In 1940 Port Radium was ironically bought by a Canadian crown corporation. They extracted Uranium at Port Radium and sold it to the U.S to be used in their nuclear weapons program eventually supplying the 60 tons of uranium required to produce the bombs which were dropped on Nagasaki and Hiroshima (Henningson, 2006). There is evidence that the Crown Corporation knew very well the environmental effects involved in the mining and transportation of Uranium but even still the workers and surrounding communities were not informed of such risks. The Dene as an ethnic minority group was never informed of this and they were easily taken advantage of by the Canadian Crown Corporation. Still there is much mystery surrounding the truths behind the history of the Port Radium mines. Some argue that the yellow powder that was being transported in the 1930's was actually sulfur oxide but by the 1940's Uranium was definitely in high demand by the United States. It is difficult to believe what was being shipped was anything other than radioactive material in my opinion.

While reading papers written by one the Dene members themselves from the conference of the Universal Rights and Human Values: a blueprint for peace, justice and freedom, held at the University of Alberta in November of 1998, it became evident of the truths that surround Port Radium mining operations. Cidney Kenny Gilday is members of Dene, she received the 1994 Aboriginal Achievement Award in recognition of her international work on environmental issues and aboriginal rights (Bhatia, 1998). She wrote of the actual accounts of the Dene from a firsthand perspective. She goes on in writing in a popular paper named Village of Widow and I quote "There were no studies carried out on Dene exposure to radioactive lands and waters and traditional foods, and the linkage to human health and increasing cancer deaths" (Gilday, 1998). She goes on to account for how other Dene members viewed the mining effects; The daughter of a widow from Deline, while visiting the community, said, "Every day as I got up in the morning, I saw the Radium Gilbert sitting out in the bay in front of the village, a cruel reminder to all the widows whose husbands worked on that boat carrying ore on their backs for three dollars a day" (Gilday, 1998). In a recent study into the biological effects of radiation exposure by Vakil & Harvey in 2009 some interesting results are found. One such finding is as follows:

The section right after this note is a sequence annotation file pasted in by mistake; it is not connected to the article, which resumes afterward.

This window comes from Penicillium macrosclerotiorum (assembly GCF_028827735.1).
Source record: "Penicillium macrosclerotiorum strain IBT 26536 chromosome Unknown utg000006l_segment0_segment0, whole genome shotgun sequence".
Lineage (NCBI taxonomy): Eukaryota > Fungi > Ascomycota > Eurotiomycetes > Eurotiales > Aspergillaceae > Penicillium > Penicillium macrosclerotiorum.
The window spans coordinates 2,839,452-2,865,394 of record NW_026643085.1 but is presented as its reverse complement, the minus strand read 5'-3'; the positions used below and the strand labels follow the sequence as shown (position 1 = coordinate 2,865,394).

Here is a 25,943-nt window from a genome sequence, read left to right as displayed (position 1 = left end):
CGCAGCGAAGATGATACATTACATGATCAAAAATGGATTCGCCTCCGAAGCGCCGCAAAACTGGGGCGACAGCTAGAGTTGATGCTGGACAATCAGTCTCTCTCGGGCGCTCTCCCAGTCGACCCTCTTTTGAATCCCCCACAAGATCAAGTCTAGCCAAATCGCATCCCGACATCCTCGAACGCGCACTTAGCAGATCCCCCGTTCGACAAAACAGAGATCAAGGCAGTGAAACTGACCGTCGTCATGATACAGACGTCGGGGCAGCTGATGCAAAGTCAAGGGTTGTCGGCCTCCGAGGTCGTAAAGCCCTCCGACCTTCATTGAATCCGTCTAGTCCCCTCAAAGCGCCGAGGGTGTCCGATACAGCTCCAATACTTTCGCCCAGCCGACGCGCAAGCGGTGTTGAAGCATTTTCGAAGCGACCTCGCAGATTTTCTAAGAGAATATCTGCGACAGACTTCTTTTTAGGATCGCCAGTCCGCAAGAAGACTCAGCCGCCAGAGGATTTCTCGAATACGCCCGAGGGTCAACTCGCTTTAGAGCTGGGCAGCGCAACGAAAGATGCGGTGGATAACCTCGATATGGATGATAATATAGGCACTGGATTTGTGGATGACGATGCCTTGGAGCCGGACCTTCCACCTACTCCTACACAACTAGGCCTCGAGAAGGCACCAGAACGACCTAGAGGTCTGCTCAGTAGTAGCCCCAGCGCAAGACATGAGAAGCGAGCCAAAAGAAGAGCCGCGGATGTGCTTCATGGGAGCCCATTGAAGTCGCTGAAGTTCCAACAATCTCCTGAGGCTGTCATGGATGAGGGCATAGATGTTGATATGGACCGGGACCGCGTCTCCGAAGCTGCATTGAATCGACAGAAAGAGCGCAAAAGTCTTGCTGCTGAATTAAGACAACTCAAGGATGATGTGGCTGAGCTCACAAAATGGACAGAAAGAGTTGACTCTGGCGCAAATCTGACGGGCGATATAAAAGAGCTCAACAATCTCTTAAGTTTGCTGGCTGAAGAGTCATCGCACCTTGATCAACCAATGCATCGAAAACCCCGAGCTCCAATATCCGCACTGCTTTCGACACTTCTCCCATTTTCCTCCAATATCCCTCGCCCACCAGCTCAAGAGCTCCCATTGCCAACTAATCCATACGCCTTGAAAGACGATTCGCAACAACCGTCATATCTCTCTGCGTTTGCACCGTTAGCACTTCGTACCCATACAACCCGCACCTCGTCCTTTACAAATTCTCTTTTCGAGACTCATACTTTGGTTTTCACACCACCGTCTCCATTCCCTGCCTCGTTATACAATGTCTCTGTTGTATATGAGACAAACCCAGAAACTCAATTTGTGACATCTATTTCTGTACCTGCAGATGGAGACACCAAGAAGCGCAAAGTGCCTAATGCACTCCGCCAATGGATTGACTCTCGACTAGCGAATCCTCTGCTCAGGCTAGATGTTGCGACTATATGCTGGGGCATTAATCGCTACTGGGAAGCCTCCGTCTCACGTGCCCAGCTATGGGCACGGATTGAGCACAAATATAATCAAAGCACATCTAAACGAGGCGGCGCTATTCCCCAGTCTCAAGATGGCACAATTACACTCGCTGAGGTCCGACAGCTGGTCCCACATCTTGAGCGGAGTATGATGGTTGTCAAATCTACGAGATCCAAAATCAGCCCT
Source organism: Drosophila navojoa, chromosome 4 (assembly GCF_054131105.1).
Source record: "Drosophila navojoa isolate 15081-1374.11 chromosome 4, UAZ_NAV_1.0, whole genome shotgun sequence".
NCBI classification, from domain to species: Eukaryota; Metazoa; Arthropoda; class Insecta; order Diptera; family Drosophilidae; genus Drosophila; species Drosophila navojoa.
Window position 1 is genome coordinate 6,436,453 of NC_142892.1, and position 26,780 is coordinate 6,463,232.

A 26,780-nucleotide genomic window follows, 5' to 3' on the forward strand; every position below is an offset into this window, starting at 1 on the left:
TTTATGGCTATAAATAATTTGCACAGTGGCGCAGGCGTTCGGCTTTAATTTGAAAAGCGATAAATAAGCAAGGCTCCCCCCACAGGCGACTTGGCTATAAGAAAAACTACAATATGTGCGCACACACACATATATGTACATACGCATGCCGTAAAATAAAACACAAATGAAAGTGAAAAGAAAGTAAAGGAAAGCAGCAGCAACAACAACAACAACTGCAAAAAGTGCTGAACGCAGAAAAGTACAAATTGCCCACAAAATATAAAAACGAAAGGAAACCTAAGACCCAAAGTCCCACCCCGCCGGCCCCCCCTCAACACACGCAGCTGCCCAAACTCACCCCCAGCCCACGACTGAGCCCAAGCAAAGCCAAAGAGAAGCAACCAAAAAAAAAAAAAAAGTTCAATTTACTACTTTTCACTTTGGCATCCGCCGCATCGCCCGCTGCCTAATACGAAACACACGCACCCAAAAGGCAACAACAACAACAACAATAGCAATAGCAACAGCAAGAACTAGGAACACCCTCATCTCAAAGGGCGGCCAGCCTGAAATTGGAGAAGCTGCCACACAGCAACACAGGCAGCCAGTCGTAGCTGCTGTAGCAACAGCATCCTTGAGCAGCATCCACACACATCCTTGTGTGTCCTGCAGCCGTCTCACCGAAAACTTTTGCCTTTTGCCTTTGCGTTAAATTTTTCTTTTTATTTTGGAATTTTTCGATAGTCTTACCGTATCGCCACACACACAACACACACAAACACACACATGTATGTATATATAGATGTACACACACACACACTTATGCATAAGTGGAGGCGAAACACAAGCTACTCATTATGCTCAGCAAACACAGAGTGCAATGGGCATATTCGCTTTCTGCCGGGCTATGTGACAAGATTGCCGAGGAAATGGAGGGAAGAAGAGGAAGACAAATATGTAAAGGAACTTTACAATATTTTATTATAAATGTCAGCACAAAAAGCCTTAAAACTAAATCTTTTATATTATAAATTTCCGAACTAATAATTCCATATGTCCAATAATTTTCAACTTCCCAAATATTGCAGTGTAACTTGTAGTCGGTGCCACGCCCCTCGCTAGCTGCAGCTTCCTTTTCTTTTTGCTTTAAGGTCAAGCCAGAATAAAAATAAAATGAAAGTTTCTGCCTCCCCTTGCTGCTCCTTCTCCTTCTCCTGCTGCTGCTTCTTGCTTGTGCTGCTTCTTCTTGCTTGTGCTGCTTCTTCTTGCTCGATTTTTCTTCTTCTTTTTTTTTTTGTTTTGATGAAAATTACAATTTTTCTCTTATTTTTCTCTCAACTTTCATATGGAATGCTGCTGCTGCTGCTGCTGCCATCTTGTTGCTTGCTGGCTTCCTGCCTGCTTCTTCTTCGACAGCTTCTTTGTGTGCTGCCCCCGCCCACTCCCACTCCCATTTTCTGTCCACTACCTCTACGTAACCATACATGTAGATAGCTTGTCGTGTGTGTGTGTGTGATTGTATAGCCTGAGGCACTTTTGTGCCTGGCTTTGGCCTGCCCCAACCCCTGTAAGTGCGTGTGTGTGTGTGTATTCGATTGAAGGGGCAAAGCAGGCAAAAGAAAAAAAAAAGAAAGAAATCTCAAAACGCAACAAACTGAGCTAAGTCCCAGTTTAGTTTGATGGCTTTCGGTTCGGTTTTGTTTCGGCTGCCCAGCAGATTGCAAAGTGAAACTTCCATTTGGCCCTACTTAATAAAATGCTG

"There is mounting evidence that even very low levels of radiation exposure may have deleterious health effects over the long term, some of them serious. These are detectable in nuclear workers and in the general population in the vicinity of nuclear installations. Some of these involve genetic material and may affect generations to come. Our understanding of the cellular processes affected by this damage, and the implications for the health of the affected individual and his/her descendents is far from complete" (Vakil & Harvey, 2009).

Specific environmental injustices towards the indigenous communities of the north and the lack of sustainable development planning on or near indigenous communities are